The number of working women increased to 18.6 million in 2016-17 from 16.2 million in 2010. Bangladesh secured the 47th position among 144 countries in 2017 as per The Global Gender Gap Report, whereas India, Sri Lanka, Nepal, Bhutan and Pakistan remain at 108, 109, 111, 124 and 143 positions respectively
Bangladesh has been a role model in women’s empowerment in the past decade, and the country is experiencing an appreciable change in society because of its efforts in this regard.
The concept of women’s empowerment and efforts in this area has helped the country attain a steady progress in gender equality, which helped Bangladesh to secure the first spot in gender equality (among South Asian countries) for the second consecutive year at the Gender Gap Index of 2017.
The index, prepared by World Economic Forum, measures education, economic participation, health, and political empowerment to measure gender equality of any country.
Half of the population of Bangladesh is women and their economic participation has increased significantly. In fact, national and international policy strategies have also been reflected in the policy to ensure women’s advancement so that they have control over their lives and play an influential role in society as decision makers.
The number of working women increased to 18.6 million in 2016-17 from 16.2 million in 2010. Bangladesh secured the 47th position among 144 countries in 2017 as per The Global Gender Gap Report, whereas India, Sri Lanka, Nepal, Bhutan and Pakistan remain at 108, 109, 111, 124 and 143 positions respectively.
Bangladesh’s achievements in the past decade have been exemplary in many sectors such as in reducing infant and child mortality, poverty alleviation, increase in women entrepreneurship, education, and health.
Political Scientist Dr Rounaq Jahan said: “Bangladesh has made consistent policy and program interventions from the 1970s onwards to improve women’s condition and reduce gender inequality.
“Both the government and non-government sectors have played significant roles and they have often worked in a collaborative fashion. Early interventions were made in the field of family planning to reduce fertility and micro-credit was introduced to provide opportunities for income earning.”
“In the 1990s there were efforts made to expand primary education, achieve gender parity in secondary schools through special stipend for female students and improve maternal mortality.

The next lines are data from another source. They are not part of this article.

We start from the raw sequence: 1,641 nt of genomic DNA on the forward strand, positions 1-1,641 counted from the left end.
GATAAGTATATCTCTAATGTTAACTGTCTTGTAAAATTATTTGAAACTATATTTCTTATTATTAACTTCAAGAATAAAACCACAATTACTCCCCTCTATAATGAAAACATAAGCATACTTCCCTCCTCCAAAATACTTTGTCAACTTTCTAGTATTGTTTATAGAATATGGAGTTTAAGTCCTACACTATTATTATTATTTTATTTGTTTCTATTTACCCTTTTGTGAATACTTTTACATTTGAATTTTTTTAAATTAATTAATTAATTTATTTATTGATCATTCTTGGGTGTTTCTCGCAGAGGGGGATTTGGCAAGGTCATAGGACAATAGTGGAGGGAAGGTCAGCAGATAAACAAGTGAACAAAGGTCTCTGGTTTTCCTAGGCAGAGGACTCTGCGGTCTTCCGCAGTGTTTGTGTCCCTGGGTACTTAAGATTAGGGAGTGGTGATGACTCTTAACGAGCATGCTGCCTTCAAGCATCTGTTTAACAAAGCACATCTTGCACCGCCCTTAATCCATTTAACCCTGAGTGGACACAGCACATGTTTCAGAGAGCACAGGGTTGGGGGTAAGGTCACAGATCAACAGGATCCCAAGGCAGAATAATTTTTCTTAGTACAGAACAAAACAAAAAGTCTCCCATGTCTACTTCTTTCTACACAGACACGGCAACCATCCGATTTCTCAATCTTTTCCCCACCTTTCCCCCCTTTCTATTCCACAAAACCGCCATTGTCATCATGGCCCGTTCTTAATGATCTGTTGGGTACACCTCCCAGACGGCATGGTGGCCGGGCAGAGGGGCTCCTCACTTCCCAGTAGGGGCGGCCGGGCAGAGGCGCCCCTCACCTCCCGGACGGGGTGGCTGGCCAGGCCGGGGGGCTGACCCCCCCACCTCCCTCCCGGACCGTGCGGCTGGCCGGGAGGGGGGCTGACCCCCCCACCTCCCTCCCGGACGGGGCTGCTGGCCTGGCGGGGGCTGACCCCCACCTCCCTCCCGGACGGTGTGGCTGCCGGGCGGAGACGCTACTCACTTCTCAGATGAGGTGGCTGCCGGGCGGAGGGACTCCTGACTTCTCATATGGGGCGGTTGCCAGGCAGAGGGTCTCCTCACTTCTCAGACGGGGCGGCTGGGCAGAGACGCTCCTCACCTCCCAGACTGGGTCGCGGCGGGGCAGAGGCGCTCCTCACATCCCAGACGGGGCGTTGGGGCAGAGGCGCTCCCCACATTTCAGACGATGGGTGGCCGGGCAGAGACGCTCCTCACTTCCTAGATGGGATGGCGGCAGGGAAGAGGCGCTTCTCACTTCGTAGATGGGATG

“Mobilization of rural women by NGOs in villages to get services and use of women community level workers to provide door step services in health and family planning played an important role in improving infant,child and maternal health and income earning opportunities,”she said, adding: “Mobilization of women was important in strengthening their voice in demanding their rights and services.”
Executive Director of the Centre for Policy Dialogue (CPD) Dr Fahmida Khatun told the Dhaka Tribune that Bangladesh is improving in the area of women’s empowerment – but to ensure sustainability, more emphasis should be given in skills development, higher education, technology based education, and capacity building.
“A large number of women were employed in the RMG sector but now it’s decreasing. Most of the women are employed in informal sector – which is 85% and are low-income jobs. Through technology based education, they aim for getting jobs in high-income industries,” said Dr Fahmida Khatun.
This year, Prime Minister Sheikh Hasina was honoured with the Global Women’s Leadership Award for her outstanding leadership for the advancement in women’s education and women entrepreneurship in Bangladesh and in the Asia Pacific region.
Earlier in 2016, UN Women also awarded Sheikh Hasina with “Planet 50-50 Champion” while Global Partnership Forum handed over the “Agent of Change Award” for her role in women’s empowerment.
Back in 2014, she was awarded with “WIP Global Forum Award” from Women in Parliament (WIP) and Unesco for her leading role in reducing gender gap in the political sphere in South and South-East Asia. She also received the “Tree of Peace” Award for promoting girls’ and women’s education in the same year.
To attain the goals initiated by Bangladesh government forwomen’s development, the country has approved the highest allocation in history for the sector in the budget for 2018-19 fiscal year. Bangladesh considers women’s participation as a vital issue in the path of women’s empowerment as one of the main drivers of transforming the country’s status from low-income to middle-income one.
Women’s advancement through access to education, health, labour market, employment, and social protection have been prioritized, in the FY19 budget which is around 30% of total budget size.
The government also has allocated Tk100 crore for Women Entrepreneurship Fund and Tk 25 crore for Women Development Special Fund in FY19.
Samira Zuberi Himika, managing director of GIGA TECH and founder of Team Engine, said: “Mobility and availability of opportunities are extremely important for women and girls to strengthen their position among the working population.
“The last few years have been extremely positive for those[women] working in different sectors – alongside a steady rise in female leadership. Given the country’s current landscape where gender equity is not just a buzzword anymore, we can expect more visibility for working women in terms of availability and acceptability.”
Participation of girls in primary schools is increasing as their overall enrollment rose from 57% in 2008 to 95.4% in 2017. Bangladesh has topped the Gender Gap Index in the primary and secondary education category, and to continue the efforts to this end, the government has extended its stipend program for female students, and undertaken initiatives to make women-friendly environment and infrastructures.